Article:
the weblog of Alan Knox

Just give him better methods

Posted by on Dec 29, 2010 in blog links | 3 comments

Just give him better methods

James at “Idle musings of a bookseller” has written an excellent post called “How-to versus who.” Actually, most of James’ post is a quote from the book Missional Small Groups, which I also started reading a few weeks ago (on James’ prompting), but then stopped reading it to read a few other books.

I’m not going to copy the entire quote. You can jump over to James’ site to read it.

The most important part of the quote (at least to me) is this: “[W]e often look for leadership training that focuses on skills development. The questions asked in such training always focuses on the how question… Leading missional groups occurs as leaders are formed and shaped for mission.”

I would say this is true of any type of Christian leader. Pouring more and more information, trends, methods, etc. into someone does not make that person a leader. Unfortunately, this is the method used by the modern church. If someone isn’t a good leader (or isn’t a leader yet), the predominant church wisdom is to give that person more information, more education.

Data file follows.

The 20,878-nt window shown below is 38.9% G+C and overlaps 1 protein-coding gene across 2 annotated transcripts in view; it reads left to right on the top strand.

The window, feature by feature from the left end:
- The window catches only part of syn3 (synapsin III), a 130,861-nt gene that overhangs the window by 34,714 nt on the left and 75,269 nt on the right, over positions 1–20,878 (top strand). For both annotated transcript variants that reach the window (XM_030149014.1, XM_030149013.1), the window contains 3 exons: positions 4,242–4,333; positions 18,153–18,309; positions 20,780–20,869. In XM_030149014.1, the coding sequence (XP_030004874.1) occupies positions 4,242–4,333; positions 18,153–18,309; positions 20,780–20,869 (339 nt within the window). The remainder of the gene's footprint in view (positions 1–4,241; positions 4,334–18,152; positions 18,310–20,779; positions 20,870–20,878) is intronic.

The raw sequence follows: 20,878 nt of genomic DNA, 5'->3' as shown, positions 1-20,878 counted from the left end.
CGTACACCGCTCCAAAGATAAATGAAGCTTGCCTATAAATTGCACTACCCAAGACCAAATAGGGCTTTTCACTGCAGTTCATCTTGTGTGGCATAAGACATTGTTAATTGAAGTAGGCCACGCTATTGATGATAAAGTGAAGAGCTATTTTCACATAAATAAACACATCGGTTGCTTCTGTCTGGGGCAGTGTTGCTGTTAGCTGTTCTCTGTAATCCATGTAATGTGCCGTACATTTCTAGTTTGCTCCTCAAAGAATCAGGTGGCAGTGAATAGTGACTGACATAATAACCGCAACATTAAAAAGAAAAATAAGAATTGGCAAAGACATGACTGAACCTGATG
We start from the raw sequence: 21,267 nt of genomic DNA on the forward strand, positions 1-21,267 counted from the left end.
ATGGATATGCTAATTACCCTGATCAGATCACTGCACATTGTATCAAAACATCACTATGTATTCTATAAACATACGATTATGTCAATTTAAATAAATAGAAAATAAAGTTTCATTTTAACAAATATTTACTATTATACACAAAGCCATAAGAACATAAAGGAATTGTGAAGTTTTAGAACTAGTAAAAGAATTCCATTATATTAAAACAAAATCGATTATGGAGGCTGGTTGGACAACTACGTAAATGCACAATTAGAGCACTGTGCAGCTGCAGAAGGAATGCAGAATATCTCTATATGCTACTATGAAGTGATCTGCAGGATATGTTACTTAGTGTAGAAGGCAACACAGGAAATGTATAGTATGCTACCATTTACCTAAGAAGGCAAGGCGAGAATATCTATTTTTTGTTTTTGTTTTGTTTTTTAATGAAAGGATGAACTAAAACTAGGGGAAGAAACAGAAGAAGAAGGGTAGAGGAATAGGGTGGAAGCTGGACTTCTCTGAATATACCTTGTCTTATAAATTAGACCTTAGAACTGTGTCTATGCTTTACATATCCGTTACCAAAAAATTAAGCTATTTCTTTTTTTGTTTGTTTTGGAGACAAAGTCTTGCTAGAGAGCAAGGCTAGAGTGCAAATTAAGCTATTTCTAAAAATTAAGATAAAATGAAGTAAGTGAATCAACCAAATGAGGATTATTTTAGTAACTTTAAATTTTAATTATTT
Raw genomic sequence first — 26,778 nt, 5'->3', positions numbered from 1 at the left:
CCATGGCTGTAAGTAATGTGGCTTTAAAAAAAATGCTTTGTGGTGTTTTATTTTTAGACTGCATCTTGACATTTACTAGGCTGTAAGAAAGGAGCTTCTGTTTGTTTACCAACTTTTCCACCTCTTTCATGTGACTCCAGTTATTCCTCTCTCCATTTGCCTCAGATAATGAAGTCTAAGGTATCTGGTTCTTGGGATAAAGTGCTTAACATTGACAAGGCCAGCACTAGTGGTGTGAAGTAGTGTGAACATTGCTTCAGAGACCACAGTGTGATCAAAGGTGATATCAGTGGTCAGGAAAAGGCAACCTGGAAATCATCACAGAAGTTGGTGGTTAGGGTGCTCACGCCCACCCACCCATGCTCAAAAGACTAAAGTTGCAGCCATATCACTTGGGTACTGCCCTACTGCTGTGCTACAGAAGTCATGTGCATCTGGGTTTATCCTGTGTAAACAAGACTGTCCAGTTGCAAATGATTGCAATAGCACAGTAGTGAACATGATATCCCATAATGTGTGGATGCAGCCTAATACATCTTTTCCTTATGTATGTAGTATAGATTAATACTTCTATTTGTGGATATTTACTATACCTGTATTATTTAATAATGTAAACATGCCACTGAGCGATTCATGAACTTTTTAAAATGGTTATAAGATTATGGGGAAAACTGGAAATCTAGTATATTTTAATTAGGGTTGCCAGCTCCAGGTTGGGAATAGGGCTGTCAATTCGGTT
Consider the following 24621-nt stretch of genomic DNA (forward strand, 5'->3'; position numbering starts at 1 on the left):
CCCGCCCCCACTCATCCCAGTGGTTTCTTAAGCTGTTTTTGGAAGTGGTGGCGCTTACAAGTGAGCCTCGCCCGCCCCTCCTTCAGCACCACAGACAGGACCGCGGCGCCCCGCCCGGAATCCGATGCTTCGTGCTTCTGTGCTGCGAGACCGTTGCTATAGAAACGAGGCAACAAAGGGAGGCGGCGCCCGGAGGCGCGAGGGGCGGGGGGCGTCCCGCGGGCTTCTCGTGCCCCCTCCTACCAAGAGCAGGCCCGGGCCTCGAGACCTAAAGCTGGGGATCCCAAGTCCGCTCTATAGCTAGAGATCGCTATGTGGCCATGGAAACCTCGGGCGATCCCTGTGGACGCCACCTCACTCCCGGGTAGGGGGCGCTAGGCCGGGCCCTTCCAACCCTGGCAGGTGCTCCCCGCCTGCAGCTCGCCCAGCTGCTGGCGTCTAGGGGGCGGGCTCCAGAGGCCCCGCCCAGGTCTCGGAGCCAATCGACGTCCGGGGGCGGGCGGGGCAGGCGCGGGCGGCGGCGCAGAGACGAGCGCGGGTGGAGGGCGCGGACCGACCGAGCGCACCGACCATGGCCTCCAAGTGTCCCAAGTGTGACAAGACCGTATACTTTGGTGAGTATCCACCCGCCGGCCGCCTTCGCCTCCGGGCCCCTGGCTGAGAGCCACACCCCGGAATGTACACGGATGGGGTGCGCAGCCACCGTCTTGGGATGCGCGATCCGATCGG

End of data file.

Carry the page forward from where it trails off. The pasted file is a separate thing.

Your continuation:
But, like the quote says above, leaders are not built through education, but through a life of serving. If you want to be a leader, or if someone else needs help leading, the best thing to do is to start serving others… the “lower” the service, the better.

What do you think?


Comments are closed. If you would like to discuss this post, send an email to alan [at] alanknox [dot] net.

  1. 12-29-2010

    Exactly. In our age of specialization and complexity, we confuse researching/training/talking/studying/planning with doing. Service-based leadership does not require a Ph.D.

  2. 12-29-2010

    If they were not sacrificially serving others before the “training”, they usually will not do so after the “training”, but they will think that they are the boss!

  3. 12-30-2010


    Yes, exactly. And we confuse knowledge with maturity and obedience.


    Wouldn’t you love to see a “leadership conference” where all the attendees spend the entire conference time serving others instead of listening to gurus?